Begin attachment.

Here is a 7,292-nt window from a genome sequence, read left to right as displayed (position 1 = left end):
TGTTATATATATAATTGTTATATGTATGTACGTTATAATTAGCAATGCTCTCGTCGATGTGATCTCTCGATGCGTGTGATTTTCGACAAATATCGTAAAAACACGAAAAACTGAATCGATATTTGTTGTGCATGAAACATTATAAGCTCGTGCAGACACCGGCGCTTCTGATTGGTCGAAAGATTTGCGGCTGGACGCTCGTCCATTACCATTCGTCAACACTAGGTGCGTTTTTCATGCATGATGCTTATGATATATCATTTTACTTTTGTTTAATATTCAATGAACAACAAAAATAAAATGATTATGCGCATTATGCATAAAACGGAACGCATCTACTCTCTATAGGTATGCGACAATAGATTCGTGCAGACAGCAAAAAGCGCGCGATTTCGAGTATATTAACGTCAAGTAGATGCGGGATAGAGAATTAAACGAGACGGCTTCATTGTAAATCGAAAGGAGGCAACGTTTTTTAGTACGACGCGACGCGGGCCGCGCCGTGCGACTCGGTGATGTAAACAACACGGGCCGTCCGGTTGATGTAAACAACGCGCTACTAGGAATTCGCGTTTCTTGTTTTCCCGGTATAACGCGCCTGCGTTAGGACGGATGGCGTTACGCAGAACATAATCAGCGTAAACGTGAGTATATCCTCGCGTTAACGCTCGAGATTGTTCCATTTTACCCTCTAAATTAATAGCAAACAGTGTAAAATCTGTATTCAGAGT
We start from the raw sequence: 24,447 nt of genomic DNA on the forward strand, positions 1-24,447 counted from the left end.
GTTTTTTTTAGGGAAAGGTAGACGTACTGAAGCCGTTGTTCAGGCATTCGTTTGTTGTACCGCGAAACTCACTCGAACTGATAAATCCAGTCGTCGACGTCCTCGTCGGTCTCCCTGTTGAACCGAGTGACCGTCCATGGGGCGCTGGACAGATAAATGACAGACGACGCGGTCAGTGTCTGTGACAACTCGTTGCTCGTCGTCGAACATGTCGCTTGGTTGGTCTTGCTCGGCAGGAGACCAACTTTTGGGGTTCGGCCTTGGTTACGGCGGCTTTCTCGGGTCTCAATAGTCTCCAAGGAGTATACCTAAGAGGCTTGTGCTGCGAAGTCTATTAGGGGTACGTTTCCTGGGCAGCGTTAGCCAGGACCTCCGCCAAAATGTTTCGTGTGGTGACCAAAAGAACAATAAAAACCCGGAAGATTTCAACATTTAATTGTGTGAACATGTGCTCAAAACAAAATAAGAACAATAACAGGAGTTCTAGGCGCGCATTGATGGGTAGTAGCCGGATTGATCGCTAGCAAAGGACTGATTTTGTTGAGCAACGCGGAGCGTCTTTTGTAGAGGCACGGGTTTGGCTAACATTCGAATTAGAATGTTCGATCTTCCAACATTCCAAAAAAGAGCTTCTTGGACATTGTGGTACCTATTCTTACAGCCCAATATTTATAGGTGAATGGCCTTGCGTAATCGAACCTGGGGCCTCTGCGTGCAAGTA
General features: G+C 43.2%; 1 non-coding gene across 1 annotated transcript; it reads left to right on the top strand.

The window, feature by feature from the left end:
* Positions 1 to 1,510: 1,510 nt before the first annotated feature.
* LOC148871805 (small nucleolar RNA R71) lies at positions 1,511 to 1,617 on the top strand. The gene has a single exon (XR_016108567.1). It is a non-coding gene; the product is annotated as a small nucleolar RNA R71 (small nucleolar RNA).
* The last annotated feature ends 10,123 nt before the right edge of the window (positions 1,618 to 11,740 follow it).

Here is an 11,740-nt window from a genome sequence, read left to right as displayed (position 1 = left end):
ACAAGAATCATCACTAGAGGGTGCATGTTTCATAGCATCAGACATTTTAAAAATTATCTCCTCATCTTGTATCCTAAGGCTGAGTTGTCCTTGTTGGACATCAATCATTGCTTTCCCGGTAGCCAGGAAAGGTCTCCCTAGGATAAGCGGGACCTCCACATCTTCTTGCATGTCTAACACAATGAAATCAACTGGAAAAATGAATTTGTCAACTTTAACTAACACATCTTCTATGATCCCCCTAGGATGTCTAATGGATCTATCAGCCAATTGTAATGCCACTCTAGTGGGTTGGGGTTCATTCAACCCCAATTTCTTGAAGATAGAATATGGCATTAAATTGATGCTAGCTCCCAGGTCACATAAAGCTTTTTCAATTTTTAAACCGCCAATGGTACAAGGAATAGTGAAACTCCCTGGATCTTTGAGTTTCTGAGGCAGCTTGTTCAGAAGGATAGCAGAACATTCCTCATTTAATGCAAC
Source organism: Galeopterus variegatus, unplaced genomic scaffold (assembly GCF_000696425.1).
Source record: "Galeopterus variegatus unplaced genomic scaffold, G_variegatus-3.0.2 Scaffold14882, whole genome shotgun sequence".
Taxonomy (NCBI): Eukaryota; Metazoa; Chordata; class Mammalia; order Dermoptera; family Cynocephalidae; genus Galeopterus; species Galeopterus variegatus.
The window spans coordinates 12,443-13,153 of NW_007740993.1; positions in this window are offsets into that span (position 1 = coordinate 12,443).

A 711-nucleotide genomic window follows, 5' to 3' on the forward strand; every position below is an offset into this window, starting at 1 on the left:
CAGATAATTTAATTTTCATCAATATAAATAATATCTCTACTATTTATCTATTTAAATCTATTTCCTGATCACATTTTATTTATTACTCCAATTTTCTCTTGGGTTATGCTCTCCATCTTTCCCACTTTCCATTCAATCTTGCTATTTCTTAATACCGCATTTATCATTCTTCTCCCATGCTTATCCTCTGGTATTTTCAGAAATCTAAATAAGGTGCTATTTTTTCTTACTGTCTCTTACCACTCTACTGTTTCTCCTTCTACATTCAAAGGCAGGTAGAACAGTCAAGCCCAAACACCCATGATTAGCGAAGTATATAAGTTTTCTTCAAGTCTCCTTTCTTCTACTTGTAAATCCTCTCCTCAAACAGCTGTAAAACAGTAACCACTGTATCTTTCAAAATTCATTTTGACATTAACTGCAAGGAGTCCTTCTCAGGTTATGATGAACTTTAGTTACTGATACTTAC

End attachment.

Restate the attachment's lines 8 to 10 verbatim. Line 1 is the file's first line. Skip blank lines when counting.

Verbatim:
* LOC148871805 (small nucleolar RNA R71) lies at positions 1,511 to 1,617 on the top strand. The gene has a single exon (XR_016108567.1). It is a non-coding gene; the product is annotated as a small nucleolar RNA R71 (small nucleolar RNA).
* The last annotated feature ends 10,123 nt before the right edge of the window (positions 1,618 to 11,740 follow it).

Here is an 11,740-nt window from a genome sequence, read left to right as displayed (position 1 = left end):